Three Teas for Breast Health


Matcha Green Tea

This is my favourite airport drink (I fly a lot). One sip of a green tea latté with soy milk and my whole system experiences a relaxed alertness. A long satisfying exhale.

Matcha is made from green tea leaves that have been stoneground into a fine powder. One of the plant chemicals found in matcha is epigallocatechin 3-0-gallate (EGCG), an anti-oxidant that helps to protect the kidneys and liver from free radicals.[i] Research on mice support the ability of matcha to help the body excrete toxic chemicals such as PCBs.[ii]

The concentration of EGCG obtained from drinking matcha is 137 times higher than some other green teas. Thus one serving of matcha is equivalent to at least 10 cups of steeped green tea.[iii] Why wouldn’t you opt for the real deal?

Matcha contains over 10 times more antioxidants than pomegranates or blueberries. It even beats goji berries as the antioxidant giant. Antioxidants slow down the aging process and help to prevent and reverse disease.

Studies on mice have revealed that matcha: 1) lowered cholesterol and triglycerides; 2) lowered blood glucose levels; 3) improved liver detoxification by increasing something called superoxide dismutase; 4) reversed damage caused by free radicals.[iv]

Matcha’s protective antioxidants, support for the liver and kidneys and glucose-lowering capacity make it an excellent beverage to have regularly to reduce breast cancer risk. It contains a little caffeine – have it in the morning rather than before bed.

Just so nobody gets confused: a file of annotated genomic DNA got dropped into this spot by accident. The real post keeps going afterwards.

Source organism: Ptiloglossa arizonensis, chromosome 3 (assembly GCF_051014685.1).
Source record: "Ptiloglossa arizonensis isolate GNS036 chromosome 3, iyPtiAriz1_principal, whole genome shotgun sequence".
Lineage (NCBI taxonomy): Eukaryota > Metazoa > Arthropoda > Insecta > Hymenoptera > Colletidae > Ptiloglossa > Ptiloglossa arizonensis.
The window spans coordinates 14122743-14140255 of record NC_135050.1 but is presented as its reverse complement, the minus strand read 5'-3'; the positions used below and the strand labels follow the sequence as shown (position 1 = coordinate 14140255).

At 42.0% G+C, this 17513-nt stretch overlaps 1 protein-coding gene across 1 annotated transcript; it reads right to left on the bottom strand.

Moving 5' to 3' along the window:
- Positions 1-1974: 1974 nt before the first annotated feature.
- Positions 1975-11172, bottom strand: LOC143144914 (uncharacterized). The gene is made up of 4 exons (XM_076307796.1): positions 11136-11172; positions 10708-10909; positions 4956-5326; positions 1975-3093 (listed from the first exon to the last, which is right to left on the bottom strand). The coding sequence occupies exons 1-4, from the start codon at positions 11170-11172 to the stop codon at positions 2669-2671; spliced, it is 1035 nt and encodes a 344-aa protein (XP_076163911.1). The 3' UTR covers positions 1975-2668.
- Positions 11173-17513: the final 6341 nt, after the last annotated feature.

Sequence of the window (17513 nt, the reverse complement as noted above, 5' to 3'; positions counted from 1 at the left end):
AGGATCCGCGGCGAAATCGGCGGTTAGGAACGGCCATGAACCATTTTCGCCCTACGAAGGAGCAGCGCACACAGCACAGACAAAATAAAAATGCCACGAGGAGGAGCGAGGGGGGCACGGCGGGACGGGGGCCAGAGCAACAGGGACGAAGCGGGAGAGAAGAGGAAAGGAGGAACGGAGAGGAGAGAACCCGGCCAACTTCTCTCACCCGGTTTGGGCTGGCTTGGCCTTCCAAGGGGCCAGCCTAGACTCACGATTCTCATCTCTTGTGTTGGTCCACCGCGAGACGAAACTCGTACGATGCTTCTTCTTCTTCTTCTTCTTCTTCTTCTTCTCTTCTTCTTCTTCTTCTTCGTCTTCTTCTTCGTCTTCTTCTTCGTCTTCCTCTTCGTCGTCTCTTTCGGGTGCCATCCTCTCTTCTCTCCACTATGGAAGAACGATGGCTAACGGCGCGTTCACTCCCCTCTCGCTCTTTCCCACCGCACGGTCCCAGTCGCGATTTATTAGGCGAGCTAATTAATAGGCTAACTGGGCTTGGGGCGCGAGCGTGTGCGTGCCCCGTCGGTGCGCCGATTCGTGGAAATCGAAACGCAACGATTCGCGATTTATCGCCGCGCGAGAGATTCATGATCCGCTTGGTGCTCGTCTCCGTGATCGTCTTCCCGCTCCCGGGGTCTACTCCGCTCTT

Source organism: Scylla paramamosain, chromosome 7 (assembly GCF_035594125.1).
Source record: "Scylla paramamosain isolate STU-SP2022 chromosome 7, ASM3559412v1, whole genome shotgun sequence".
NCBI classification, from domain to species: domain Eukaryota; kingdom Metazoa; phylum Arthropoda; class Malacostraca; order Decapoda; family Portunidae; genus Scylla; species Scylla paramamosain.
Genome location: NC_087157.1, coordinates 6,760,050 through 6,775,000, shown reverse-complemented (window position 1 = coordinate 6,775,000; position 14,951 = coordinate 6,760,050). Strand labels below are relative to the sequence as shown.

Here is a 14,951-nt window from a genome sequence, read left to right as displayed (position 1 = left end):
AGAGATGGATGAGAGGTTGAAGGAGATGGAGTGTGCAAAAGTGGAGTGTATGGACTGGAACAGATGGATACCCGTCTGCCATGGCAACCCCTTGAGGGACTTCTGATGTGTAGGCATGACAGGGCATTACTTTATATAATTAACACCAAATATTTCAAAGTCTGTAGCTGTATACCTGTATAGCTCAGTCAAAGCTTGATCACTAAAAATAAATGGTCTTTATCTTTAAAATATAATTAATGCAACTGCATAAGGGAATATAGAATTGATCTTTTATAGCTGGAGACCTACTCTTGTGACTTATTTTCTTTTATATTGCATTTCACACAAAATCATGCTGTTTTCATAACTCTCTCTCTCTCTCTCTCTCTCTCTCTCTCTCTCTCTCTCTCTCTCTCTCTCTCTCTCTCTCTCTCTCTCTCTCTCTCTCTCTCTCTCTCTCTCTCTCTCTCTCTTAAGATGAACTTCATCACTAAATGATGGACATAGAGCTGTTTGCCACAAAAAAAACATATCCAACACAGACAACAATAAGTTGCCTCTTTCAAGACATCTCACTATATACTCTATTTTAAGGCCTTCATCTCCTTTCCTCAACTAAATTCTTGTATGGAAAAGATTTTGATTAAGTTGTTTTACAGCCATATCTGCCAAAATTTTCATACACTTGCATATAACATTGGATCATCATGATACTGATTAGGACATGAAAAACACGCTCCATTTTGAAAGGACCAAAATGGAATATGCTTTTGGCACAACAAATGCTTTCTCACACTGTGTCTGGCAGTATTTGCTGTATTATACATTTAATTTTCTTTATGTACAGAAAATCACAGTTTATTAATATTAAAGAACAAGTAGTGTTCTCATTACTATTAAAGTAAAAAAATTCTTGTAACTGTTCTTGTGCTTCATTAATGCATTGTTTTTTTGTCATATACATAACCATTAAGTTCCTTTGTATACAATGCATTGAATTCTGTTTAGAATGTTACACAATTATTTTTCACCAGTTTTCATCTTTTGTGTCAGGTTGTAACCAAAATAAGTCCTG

Holy Basil (Ocimum gratissimum)

Holy basil is recognized by Hindu people in India as a sacred plant and is planted around holy shrines. Its Hindu name, Tulsi, means “the incomparable one”.  It has many uses – for treating the common cold, flu, diabetes, bronchitis, earache, headache, fever, and to relieve stress and anxiety, support the adrenal glands and promote longevity.

Laboratory research on Holy basil confirms that it slows down breast cancer growth and progression.[v] It helps prevent breast cancer cells from invading neighbouring tissues, and reduces the blood supply to tumours, stalling their growth.[vi] Three of the protective plant chemicals in Holy Basil are lutein, lupeol and eugenol.[vii] Holy basil also improves immune function by increasing T helper cells and T killer cells.[viii]

Holy basil makes a delicious tea, steeped on its own or with added licorice root. I find it immediately soothing and relaxing.


Lemon Balm

Lemon balm is calming and relaxing. Historically is has been used to relieve nervous agitation, restlessness, irritability, insomnia, and menstrual or intestinal cramps. It increases the neurotransmitter, GABA by inhibiting GABA-transaminase, the enzyme responsible breaking down GABA.[ix]

In terms of breast health, lemon balm contains apigenin, which has powerful antioxidant, anti-inflammatory, and anticancer properties[x][xi] to protect our breasts.

Lemon balm acts as an anti-viral against the Herpes simplex virus[xii] and can be applied as a cream to cold sores to shorten their duration, or can be taken as a tea or tincture.